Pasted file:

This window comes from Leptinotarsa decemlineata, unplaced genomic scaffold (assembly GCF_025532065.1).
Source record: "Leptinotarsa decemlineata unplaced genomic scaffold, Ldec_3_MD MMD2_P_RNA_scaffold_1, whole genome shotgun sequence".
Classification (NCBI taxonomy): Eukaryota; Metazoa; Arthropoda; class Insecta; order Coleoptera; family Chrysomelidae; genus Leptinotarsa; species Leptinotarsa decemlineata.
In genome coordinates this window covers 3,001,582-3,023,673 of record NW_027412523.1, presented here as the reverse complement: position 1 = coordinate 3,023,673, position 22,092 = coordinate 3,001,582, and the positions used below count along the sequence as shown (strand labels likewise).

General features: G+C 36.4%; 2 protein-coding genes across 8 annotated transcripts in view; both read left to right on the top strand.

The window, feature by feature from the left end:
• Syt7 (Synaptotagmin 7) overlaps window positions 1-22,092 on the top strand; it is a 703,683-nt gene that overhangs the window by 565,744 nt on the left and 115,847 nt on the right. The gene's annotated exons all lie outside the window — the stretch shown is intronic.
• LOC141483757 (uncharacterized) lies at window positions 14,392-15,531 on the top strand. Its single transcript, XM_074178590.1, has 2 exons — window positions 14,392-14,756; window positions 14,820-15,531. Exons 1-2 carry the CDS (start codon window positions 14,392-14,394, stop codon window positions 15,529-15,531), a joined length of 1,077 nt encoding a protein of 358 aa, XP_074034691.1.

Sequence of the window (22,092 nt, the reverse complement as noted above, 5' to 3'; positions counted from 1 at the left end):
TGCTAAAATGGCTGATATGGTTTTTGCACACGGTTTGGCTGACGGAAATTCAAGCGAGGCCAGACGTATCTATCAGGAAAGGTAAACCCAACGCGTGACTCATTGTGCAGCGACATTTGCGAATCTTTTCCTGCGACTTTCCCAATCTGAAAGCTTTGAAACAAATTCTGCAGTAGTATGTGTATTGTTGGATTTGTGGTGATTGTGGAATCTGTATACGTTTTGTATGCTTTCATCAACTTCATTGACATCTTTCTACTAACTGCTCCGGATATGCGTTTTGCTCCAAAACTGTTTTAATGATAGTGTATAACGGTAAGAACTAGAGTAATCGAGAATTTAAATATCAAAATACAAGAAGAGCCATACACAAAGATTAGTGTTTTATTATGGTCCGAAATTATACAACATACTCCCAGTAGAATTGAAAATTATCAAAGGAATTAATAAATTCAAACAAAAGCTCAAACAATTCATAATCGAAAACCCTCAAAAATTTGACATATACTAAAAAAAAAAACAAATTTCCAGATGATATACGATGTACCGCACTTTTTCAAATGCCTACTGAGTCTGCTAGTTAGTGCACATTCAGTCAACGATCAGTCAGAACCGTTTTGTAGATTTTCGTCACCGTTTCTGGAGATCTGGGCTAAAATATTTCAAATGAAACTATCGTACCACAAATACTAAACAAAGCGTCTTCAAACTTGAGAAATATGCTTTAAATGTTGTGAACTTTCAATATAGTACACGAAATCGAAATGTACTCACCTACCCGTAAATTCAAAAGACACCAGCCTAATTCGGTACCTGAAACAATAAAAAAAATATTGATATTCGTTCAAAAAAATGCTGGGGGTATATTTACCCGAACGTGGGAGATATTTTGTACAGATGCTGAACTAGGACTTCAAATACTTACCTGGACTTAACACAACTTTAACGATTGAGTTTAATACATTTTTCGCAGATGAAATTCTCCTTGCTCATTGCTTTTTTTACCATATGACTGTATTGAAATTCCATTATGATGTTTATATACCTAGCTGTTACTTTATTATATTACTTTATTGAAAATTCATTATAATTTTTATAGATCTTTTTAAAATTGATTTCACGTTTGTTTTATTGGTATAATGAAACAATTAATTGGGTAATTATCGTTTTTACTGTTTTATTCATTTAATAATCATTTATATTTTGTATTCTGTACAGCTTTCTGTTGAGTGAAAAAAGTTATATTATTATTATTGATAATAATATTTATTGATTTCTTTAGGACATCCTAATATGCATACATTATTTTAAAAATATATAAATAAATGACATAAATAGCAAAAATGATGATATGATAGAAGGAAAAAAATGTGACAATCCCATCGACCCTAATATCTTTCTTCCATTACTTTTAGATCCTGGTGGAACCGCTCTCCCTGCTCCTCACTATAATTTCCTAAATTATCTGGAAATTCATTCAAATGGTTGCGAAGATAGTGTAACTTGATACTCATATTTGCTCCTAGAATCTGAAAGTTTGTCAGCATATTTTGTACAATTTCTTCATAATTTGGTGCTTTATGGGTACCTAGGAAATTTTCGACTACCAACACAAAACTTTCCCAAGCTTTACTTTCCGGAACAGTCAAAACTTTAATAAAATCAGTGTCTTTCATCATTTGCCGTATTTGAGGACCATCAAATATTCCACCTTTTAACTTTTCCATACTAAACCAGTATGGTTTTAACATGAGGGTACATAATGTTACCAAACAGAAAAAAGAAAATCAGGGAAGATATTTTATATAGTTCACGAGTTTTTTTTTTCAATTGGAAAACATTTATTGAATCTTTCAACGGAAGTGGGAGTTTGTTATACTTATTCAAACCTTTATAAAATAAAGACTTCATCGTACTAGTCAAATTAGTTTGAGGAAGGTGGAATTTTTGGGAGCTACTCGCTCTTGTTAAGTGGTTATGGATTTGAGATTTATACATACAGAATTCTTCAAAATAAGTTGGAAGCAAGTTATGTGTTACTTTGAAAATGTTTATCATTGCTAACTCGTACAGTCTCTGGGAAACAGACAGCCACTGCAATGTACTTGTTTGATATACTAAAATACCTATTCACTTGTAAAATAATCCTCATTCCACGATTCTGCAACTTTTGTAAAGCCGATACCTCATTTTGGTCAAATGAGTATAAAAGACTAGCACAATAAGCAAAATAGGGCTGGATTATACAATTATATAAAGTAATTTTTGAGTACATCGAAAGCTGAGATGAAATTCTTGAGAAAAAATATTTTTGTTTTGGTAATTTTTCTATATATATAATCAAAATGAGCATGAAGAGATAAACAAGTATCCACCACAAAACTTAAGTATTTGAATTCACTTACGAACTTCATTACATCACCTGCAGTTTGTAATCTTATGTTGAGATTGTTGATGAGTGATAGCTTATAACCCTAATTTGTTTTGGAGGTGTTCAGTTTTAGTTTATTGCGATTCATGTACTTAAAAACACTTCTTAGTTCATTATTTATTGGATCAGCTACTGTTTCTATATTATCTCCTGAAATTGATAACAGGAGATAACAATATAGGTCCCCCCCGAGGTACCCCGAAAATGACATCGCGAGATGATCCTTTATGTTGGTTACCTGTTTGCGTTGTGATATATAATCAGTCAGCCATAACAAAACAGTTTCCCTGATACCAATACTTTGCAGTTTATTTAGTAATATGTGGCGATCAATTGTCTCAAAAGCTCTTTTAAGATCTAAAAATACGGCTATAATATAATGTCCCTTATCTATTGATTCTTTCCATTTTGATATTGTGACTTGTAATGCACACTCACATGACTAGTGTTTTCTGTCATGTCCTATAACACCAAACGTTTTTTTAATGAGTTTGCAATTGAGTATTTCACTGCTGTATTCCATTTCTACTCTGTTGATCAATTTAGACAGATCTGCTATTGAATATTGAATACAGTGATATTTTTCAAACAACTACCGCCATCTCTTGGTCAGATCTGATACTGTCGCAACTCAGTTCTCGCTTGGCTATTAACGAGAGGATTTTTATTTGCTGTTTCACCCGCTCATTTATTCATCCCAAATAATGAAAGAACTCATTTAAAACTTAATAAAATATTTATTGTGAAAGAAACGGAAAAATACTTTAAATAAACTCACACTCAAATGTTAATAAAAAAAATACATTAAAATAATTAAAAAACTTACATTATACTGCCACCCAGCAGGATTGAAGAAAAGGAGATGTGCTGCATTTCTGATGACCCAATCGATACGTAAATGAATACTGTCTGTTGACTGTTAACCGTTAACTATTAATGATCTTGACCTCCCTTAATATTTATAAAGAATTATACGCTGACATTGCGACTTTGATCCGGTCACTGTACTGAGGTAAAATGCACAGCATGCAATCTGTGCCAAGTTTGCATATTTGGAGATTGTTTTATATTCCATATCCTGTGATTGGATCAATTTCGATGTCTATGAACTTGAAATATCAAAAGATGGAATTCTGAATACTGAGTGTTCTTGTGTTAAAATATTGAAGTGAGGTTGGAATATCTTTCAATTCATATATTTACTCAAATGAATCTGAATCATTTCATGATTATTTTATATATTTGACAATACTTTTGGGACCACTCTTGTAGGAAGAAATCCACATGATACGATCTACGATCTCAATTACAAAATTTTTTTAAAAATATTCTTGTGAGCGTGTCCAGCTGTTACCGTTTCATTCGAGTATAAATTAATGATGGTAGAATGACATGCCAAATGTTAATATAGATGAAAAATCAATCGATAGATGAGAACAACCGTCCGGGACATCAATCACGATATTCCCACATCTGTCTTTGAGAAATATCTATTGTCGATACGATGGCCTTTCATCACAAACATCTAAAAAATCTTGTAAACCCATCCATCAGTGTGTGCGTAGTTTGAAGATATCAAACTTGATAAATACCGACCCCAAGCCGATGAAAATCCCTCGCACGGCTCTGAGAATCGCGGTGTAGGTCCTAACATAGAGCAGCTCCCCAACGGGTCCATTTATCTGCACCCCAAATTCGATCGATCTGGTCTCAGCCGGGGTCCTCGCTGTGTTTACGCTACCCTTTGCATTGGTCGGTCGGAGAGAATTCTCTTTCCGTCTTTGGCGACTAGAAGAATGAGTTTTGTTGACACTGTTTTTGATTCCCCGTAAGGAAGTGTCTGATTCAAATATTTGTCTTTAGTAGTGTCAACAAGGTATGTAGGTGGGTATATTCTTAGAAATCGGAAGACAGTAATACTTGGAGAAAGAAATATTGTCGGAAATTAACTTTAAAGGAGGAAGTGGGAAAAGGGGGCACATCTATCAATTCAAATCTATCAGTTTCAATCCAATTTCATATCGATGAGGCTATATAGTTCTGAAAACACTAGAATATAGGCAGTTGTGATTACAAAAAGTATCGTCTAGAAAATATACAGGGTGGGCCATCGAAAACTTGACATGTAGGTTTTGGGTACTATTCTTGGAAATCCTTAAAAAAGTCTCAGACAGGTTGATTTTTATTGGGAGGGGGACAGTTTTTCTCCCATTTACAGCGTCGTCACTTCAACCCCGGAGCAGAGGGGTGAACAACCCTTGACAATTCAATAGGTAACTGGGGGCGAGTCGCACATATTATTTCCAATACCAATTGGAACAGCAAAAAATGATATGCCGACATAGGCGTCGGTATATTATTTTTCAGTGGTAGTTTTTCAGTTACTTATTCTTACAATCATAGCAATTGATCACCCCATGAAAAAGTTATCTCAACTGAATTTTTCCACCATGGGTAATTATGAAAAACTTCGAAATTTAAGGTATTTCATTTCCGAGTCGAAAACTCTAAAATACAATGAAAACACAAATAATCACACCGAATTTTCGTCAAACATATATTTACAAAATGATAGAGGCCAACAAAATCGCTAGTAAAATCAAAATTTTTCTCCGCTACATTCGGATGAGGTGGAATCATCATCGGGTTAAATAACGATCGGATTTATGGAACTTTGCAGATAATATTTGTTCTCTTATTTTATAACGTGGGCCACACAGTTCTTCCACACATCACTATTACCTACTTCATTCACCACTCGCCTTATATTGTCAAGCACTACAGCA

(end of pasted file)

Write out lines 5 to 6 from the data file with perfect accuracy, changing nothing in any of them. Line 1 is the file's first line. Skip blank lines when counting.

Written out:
General features: G+C 36.4%; 2 protein-coding genes across 8 annotated transcripts in view; both read left to right on the top strand.

The window, feature by feature from the left end: